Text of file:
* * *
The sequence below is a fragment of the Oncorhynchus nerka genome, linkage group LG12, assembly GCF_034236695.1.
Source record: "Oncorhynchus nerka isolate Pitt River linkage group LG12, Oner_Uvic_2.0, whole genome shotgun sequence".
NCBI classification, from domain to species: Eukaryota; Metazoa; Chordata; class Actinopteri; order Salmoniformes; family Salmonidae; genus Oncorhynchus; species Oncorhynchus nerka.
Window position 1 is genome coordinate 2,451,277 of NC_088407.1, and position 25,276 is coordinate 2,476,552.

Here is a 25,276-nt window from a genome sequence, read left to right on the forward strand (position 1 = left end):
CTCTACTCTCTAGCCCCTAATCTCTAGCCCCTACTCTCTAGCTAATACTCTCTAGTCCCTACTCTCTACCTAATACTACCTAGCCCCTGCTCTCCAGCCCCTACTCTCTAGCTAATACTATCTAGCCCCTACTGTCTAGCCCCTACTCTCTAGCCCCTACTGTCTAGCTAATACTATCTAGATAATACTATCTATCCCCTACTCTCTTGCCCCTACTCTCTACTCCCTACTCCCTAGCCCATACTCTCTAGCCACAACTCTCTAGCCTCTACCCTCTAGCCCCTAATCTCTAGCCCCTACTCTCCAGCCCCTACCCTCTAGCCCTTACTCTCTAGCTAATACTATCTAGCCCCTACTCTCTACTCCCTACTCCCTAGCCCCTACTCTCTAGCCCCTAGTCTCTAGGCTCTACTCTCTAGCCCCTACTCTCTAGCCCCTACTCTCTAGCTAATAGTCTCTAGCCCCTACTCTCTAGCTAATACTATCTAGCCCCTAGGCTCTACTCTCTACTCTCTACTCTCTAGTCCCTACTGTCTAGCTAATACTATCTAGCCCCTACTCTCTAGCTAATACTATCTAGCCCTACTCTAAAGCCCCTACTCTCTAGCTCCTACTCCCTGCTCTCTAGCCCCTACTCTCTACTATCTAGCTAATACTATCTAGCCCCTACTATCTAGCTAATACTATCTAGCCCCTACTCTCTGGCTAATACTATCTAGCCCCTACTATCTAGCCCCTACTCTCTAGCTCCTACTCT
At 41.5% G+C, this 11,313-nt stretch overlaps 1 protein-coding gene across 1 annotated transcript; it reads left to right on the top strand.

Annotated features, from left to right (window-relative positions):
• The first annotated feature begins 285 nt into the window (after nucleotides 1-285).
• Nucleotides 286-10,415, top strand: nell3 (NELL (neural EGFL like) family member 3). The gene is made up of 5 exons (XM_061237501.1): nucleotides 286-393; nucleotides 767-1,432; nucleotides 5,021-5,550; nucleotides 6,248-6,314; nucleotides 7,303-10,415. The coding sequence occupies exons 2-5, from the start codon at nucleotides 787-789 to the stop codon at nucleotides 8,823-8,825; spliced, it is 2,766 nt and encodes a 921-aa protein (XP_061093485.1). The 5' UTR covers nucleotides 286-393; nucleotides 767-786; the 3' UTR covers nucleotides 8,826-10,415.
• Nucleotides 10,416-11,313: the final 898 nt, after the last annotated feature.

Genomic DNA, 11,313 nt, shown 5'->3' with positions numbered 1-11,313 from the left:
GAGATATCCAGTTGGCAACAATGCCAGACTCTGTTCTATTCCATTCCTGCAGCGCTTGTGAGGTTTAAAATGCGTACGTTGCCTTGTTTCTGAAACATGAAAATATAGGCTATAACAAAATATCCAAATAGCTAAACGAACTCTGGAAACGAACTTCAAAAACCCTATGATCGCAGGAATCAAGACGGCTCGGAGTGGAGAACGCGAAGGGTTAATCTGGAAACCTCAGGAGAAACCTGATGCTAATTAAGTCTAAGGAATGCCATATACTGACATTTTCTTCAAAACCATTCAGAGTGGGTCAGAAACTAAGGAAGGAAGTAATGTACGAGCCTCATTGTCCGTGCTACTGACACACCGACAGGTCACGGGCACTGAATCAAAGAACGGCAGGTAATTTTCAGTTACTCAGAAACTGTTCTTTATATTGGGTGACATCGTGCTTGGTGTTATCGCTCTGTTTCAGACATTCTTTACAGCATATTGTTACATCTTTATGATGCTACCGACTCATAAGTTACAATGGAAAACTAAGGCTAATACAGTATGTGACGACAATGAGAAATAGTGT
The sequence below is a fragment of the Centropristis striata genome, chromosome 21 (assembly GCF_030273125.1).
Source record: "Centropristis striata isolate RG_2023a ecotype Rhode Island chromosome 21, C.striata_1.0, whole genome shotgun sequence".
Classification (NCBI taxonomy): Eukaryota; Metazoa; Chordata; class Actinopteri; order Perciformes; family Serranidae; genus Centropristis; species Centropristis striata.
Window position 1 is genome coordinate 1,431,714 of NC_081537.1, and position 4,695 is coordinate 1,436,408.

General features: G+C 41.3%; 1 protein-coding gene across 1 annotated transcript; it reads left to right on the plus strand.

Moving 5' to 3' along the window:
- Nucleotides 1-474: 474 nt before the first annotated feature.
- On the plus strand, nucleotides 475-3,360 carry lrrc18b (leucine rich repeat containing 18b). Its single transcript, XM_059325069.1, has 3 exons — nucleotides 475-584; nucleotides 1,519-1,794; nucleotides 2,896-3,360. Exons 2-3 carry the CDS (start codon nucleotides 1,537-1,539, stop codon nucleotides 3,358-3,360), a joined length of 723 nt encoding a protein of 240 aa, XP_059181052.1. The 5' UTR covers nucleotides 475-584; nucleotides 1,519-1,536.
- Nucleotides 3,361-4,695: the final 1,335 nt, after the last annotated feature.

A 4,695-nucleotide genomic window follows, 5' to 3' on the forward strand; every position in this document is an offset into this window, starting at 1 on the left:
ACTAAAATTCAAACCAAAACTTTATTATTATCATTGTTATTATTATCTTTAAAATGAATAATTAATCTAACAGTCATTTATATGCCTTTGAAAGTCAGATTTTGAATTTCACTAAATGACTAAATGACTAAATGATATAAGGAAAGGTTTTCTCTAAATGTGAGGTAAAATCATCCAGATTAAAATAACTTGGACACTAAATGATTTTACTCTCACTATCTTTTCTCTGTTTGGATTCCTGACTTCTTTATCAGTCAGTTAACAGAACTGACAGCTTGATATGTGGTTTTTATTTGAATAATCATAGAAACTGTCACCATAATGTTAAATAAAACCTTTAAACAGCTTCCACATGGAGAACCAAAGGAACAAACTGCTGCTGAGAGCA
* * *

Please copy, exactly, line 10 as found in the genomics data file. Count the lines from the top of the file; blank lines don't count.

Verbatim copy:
• Nucleotides 286-10,415, top strand: nell3 (NELL (neural EGFL like) family member 3). The gene is made up of 5 exons (XM_061237501.1): nucleotides 286-393; nucleotides 767-1,432; nucleotides 5,021-5,550; nucleotides 6,248-6,314; nucleotides 7,303-10,415. The coding sequence occupies exons 2-5, from the start codon at nucleotides 787-789 to the stop codon at nucleotides 8,823-8,825; spliced, it is 2,766 nt and encodes a 921-aa protein (XP_061093485.1). The 5' UTR covers nucleotides 286-393; nucleotides 767-786; the 3' UTR covers nucleotides 8,826-10,415.